Gary Stauble’s 2 Minute Coaching
How often should you check email?
I often tell my recruiting clients that single-tasking is a very powerful productivity strategy. That being said, I cannot think of a single thing that is more disruptive to having this type of laser-like focus than email. If you want to be super-productive, you will need to withdraw from the sugar high of constant email checking and get control of this bad habit. Constant checking of email may be one of the biggest impediments to productivity in your day. It was for me until I decided on a schedule.
My recommendation would be to check email about once every 3 hours. This will take discipline and feel strange at first but the payoff will be huge if you use that extra time to make more calls. "Batching" your tasks in a few segments during the day, rather than every 20 or 30 minutes between email breaks pays big dividends in terms of increased horsepower.
How often are you checking email each day? What is all of that sporadic activity costing you? What would your productivity look like if you only checked email every three hours? Are you willing to change this habit and create a new schedule for yourself right now?
Plant referral seeds
The key to securing regular referrals is to make their acquisition into a daily process in your office. You can plant referral seeds in many subtle ways. For instance, you can add a signature line to your email such as:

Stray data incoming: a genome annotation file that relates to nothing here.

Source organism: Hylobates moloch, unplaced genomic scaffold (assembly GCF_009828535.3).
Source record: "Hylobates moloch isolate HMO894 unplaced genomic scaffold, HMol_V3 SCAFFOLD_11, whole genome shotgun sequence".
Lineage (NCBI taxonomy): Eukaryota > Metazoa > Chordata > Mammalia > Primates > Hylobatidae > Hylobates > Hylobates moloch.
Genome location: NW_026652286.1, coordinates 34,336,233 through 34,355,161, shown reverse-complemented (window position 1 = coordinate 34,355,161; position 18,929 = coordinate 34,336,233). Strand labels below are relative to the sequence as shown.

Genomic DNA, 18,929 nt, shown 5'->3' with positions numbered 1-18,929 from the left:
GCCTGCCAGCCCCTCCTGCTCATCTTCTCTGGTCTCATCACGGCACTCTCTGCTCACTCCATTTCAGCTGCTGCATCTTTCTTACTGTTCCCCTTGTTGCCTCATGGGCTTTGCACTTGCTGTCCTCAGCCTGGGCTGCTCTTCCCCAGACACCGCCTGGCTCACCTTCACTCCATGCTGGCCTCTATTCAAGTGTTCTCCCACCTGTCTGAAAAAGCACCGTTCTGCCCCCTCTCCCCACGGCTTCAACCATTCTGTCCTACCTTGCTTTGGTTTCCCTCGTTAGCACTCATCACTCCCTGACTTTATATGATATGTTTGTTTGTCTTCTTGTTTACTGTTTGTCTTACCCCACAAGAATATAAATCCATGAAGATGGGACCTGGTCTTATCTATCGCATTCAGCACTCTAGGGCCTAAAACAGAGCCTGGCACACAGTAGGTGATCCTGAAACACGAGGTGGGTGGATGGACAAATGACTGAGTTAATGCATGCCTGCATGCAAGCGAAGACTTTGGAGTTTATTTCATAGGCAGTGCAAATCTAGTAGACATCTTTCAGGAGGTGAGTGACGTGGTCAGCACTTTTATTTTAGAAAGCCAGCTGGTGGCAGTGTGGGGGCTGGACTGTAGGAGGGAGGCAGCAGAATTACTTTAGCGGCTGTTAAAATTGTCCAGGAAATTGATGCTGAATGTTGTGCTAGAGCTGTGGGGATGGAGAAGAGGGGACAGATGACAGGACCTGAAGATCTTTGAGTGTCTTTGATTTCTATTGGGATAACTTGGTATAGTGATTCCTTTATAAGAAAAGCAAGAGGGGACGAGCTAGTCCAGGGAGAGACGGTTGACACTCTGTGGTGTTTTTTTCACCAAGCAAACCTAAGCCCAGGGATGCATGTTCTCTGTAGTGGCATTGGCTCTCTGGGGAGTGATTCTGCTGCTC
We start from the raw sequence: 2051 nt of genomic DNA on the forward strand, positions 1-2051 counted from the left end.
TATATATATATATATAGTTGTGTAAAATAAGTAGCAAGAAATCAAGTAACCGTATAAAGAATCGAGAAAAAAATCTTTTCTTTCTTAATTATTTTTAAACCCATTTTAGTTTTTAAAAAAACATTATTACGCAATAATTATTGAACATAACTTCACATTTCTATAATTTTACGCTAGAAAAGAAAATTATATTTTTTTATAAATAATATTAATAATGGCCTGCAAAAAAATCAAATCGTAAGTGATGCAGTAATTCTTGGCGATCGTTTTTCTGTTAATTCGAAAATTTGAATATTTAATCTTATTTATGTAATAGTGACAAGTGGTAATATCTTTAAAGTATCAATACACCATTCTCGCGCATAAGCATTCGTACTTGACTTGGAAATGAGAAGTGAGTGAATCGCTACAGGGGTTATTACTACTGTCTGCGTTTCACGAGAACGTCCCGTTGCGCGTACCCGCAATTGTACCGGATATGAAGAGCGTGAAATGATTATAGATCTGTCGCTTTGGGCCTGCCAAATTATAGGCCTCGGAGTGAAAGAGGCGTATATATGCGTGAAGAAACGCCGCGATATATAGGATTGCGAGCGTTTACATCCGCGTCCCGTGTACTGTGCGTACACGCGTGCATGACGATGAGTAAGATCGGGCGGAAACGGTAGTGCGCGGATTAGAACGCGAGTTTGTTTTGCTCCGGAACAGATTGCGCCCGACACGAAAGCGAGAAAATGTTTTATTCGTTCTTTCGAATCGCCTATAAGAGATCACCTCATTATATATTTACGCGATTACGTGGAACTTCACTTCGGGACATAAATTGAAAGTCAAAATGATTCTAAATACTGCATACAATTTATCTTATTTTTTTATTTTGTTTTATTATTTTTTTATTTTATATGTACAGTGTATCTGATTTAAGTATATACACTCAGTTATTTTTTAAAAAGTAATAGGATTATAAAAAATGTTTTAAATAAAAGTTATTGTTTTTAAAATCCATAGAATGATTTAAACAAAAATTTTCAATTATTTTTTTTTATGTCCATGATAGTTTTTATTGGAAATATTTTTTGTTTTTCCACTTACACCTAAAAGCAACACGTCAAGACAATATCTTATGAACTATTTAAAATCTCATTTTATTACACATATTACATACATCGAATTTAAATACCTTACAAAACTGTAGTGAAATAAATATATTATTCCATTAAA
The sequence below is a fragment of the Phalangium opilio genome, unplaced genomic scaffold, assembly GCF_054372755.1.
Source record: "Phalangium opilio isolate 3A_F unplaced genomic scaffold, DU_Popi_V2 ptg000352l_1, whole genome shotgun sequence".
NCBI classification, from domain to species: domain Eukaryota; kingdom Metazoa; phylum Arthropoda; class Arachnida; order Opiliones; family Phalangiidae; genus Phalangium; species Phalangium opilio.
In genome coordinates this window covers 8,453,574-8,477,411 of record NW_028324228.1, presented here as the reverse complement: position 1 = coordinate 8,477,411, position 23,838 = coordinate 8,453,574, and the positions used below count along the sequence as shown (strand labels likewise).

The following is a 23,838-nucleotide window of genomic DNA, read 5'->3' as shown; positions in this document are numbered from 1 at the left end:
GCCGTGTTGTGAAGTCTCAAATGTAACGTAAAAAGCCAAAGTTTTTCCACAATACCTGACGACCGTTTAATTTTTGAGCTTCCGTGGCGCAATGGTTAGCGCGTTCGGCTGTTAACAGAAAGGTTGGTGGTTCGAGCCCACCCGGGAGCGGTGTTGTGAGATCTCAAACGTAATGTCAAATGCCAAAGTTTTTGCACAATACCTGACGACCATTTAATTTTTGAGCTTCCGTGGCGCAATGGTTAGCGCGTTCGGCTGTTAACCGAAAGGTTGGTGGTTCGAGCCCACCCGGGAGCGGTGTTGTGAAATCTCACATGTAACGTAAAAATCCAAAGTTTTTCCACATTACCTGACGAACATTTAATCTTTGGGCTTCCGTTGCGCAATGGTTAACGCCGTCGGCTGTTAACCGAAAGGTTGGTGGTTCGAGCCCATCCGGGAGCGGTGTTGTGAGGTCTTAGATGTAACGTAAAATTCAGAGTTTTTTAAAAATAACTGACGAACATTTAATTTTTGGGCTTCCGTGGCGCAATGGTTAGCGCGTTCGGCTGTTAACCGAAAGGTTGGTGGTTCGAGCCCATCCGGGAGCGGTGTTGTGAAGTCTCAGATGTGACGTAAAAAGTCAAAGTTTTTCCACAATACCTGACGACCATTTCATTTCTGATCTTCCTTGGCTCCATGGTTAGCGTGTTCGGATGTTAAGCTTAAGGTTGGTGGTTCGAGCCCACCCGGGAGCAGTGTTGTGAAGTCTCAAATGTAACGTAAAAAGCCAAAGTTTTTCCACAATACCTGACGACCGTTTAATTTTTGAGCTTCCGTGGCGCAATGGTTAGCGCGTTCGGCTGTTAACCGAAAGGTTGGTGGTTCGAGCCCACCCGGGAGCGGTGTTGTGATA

“PS, I grow my client list through quality referrals from people like you. Do you know any talented programmers who might benefit from my service”?
Another example of an easy method for getting referrals is to send a card to thank your clients just for being a client. Send it out of the blue- for no apparent reason. When people feel appreciated, they are more likely to refer.
Lastly, simply add a check box to the very end of your candidate intake form that says, “Ask for referrals”. By having it on your form, you do not need to remember to ask, the form itself will prompt you. By adding a check box next to the question, you are much more likely to ask than if it was just there as a reminder but without the check box (this is why magazines use check boxes on their subscription cards). By having this as the last question before you wrap up your intake, you’ve also given yourself plenty of time too build rapport and add value for the candidate so they are more likely to be willing to provide the referral.
Are you asking wimpy questions?
In my work with Owners and Recruiters I find that they are often feeling guilty and stressed about how much they are not doing on a daily basis. Our business tends to breed a sense of “overwhelm” and adrenaline-driven behavior. Left unchecked, these feelings tend to have a paralyzing effect on recruiters and eventually you may end up procrastinating or avoiding important tasks altogether.
The questions that you chronically ask yourself have a big effect on your mood and productivity. Weak questions lead to weak results and vice versa. One way to quickly change your mood and your productivity is to ask yourself smarter questions. Think about these examples:
Questions such as these will put you in a wimpy state:
Questions such as these will put you in a stronger state:
- Gary Stauble
Gary Stauble is the Principal Consultant for The Recruiting Lab. He provides Recruiters with the Training, Tools and Systems to make More Placements with Less Effort. He offers several Free Resources on his website at www.TheRecruitingLab.com. His new website is called, “Done By Noon” and is focused on Time Management & Lifestyle Design training. You can get his new Report, “3 No B.S. Strategies for Increasing Productivity” at www.DoneByNoon.com.